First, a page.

Consider the church’s calendar, which by their “holy” days, follow the life of Christ; the season of Christmas, for instance, does not simply commemorate the “birthday of Jesus,” in some shallow sense; rather, the twelve days of the Christmas celebration mark a doctrinal sine qua non of the Christian faith, namely, the Incarnation. The Christian feast is born of love and adoration of God; just as one does not count the hours in the company of one’s beloved, so one does not live by the clock in the act of divine worship. The point of this is to show that the highest qualities of human existence are present in the singing, thinking, listening, responding, eating, and drinking of holy worship, and that these are indeed qualities and not quantities.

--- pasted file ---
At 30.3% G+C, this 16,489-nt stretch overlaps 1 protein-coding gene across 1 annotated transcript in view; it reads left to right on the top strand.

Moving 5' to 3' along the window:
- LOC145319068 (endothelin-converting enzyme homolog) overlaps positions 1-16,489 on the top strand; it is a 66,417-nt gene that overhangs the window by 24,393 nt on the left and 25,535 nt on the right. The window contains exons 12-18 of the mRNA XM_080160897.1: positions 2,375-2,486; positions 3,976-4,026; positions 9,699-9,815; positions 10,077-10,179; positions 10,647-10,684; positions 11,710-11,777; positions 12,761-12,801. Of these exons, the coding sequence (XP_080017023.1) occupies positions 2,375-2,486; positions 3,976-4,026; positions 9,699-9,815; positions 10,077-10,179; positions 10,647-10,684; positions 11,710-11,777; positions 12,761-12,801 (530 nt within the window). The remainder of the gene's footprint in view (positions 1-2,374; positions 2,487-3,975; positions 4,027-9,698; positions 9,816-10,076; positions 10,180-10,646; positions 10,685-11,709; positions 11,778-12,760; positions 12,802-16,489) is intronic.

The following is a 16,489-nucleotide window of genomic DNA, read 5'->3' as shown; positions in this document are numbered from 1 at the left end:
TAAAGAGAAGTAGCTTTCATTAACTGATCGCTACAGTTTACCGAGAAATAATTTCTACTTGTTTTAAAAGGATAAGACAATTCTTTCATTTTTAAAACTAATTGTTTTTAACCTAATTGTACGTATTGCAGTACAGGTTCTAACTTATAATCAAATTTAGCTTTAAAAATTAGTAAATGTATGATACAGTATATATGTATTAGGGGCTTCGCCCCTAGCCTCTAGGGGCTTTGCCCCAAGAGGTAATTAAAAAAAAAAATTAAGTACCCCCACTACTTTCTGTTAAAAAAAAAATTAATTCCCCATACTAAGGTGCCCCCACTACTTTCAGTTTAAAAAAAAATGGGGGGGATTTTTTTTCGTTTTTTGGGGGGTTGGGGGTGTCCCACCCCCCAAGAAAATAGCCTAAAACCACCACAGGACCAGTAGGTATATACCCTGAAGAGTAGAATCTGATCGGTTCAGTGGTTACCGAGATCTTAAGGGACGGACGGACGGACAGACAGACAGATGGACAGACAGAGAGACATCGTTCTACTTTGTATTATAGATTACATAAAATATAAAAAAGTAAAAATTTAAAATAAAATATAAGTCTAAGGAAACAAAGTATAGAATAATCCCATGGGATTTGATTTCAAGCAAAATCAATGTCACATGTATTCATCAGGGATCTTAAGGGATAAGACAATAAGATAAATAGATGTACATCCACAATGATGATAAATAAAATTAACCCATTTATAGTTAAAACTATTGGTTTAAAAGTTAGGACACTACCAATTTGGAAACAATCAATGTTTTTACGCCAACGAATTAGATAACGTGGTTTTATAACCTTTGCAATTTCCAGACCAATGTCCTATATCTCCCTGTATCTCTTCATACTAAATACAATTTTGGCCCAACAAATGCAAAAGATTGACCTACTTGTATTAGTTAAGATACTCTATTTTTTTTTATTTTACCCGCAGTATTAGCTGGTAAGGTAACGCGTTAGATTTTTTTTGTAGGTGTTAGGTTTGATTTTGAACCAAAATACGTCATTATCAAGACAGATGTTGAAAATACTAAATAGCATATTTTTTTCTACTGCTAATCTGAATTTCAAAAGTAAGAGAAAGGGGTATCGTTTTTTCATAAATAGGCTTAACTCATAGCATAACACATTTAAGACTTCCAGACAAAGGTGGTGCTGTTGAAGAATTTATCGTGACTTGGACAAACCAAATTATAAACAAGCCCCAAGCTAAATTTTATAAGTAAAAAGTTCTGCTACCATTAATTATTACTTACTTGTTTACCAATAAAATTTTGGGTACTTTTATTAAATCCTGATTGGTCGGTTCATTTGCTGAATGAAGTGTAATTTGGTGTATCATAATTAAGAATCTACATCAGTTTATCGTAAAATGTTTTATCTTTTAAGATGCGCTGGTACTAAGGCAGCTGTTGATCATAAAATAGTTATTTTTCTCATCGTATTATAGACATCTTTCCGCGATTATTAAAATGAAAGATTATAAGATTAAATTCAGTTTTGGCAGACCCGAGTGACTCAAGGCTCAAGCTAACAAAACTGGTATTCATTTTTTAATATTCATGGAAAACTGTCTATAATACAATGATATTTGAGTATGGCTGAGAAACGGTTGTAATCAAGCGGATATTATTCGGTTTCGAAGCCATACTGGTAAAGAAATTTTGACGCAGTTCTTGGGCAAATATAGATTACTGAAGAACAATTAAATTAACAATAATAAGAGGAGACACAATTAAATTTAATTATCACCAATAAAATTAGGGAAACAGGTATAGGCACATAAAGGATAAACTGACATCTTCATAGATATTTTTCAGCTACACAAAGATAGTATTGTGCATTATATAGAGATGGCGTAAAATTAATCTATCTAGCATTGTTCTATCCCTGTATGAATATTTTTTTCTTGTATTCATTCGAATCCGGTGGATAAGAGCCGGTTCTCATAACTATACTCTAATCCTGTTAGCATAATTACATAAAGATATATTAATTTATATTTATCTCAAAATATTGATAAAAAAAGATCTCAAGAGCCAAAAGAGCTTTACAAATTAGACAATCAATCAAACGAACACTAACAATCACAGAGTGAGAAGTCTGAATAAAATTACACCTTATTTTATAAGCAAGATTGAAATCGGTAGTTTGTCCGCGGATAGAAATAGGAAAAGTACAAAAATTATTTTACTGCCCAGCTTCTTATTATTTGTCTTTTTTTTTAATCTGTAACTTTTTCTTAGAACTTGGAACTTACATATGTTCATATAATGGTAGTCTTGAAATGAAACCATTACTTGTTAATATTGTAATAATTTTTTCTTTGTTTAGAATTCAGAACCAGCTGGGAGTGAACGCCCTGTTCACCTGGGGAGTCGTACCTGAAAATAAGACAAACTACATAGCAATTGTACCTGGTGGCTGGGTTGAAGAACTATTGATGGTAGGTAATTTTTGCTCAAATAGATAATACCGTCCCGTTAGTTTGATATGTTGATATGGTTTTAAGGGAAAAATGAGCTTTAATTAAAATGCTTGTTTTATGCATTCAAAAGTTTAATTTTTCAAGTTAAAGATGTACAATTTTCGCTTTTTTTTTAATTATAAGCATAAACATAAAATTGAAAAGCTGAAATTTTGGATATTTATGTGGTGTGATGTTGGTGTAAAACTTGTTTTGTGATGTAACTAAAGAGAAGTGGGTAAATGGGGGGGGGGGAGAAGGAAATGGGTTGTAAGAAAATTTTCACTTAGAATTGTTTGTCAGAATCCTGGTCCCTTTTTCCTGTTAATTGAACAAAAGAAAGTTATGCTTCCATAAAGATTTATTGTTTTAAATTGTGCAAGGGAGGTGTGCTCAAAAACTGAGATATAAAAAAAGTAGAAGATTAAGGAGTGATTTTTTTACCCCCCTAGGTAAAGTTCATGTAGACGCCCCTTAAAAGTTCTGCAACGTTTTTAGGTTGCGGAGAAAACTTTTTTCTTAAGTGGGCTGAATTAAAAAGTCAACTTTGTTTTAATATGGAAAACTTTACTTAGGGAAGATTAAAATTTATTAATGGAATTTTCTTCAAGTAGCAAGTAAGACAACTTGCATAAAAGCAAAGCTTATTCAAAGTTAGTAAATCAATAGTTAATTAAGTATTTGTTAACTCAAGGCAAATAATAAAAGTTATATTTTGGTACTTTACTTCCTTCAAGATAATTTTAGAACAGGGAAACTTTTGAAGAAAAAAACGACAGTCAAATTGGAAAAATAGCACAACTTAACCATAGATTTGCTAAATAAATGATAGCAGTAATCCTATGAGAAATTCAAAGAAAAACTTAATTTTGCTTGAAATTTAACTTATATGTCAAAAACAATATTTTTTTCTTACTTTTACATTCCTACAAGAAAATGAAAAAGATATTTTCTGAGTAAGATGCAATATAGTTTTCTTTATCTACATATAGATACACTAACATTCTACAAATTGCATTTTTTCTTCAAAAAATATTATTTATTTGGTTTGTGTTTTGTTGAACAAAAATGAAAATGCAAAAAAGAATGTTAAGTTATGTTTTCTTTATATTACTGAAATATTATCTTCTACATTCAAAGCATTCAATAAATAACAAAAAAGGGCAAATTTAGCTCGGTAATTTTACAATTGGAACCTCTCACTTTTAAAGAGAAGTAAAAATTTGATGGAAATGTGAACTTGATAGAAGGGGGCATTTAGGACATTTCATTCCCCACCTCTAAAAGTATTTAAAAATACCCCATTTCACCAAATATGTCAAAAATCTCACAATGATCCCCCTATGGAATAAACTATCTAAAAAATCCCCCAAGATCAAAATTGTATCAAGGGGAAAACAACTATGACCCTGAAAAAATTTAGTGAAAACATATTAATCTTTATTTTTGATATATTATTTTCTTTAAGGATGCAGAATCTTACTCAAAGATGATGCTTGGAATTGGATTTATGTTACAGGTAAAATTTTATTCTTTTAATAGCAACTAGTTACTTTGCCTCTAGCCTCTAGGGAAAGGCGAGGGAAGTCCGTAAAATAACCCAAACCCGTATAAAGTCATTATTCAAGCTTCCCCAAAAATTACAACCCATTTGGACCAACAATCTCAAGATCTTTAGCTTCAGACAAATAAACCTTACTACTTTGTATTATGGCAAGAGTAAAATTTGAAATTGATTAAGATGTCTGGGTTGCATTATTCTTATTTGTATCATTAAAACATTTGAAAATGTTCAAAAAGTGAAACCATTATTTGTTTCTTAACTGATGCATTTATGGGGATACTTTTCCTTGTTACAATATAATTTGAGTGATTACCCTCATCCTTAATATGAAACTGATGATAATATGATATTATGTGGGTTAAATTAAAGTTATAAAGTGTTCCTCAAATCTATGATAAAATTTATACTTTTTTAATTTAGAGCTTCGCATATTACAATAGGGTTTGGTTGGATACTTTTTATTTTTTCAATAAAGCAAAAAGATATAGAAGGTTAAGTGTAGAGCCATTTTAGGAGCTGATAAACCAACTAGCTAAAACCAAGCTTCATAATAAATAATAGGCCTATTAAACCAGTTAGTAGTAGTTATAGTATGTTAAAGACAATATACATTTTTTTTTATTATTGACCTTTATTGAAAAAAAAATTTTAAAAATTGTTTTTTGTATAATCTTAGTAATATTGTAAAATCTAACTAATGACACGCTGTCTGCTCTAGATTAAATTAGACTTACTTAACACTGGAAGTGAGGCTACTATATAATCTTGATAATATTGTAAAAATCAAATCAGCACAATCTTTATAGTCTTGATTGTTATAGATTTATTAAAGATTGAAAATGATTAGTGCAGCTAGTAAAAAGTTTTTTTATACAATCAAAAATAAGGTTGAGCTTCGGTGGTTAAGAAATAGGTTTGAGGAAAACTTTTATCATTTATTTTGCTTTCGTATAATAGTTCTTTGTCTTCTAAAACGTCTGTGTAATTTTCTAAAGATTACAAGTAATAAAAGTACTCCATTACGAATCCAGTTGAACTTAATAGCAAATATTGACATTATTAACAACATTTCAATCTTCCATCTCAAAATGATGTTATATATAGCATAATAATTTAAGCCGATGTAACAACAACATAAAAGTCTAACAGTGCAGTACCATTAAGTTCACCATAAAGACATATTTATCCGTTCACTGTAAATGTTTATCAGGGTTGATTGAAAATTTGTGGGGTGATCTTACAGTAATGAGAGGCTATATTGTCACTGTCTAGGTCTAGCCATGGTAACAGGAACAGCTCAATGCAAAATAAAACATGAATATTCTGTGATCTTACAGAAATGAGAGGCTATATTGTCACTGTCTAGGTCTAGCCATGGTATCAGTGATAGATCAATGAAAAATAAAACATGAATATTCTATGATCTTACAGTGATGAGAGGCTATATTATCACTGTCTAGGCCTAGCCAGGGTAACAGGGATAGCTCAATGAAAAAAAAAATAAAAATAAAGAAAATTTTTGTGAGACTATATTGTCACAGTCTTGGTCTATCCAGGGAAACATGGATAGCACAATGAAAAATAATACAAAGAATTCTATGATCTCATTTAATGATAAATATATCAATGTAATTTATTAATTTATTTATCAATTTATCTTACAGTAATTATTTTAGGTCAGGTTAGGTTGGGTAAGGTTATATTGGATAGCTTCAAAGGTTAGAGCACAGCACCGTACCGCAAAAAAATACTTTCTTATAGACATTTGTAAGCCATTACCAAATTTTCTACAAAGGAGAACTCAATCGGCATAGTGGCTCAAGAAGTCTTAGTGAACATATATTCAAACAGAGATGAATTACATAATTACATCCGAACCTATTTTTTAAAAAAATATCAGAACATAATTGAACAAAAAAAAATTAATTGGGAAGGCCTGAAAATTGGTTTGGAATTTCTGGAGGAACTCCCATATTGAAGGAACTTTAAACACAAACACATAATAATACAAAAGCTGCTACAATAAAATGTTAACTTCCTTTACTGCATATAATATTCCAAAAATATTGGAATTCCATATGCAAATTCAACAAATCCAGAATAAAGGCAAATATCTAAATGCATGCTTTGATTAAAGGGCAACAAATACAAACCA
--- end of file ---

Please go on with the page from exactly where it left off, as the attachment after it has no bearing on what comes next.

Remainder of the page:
Remembrance is a spiritual act that requires a spiritual aspect of time.
Biblical remembrance, however, is not the same as Homeric nostalgia; it is not the same remembrance of Hellenistic thought, which always paints the past painfully more beautiful than the present (or the future). As Zeus mingles blessing with trouble, so Homer mixes the wine of a longing with the water of despair. So too Attic tragedy. So too Hesiod’s proem, which offers a simulacrum of beauty, ever tinged with halcyon works and days, when the beginning of a thing was better than its end. Hebraic remembrance, on the other hand, is a remembrance of eschatological hope, animated by reflective thought and acted on by repentance and faith in the promises of God. This kind of remembering involves not only the intellect and the affections but man’s moral and physical capacity as well. This is most clearly realized in the Eucharistic feast.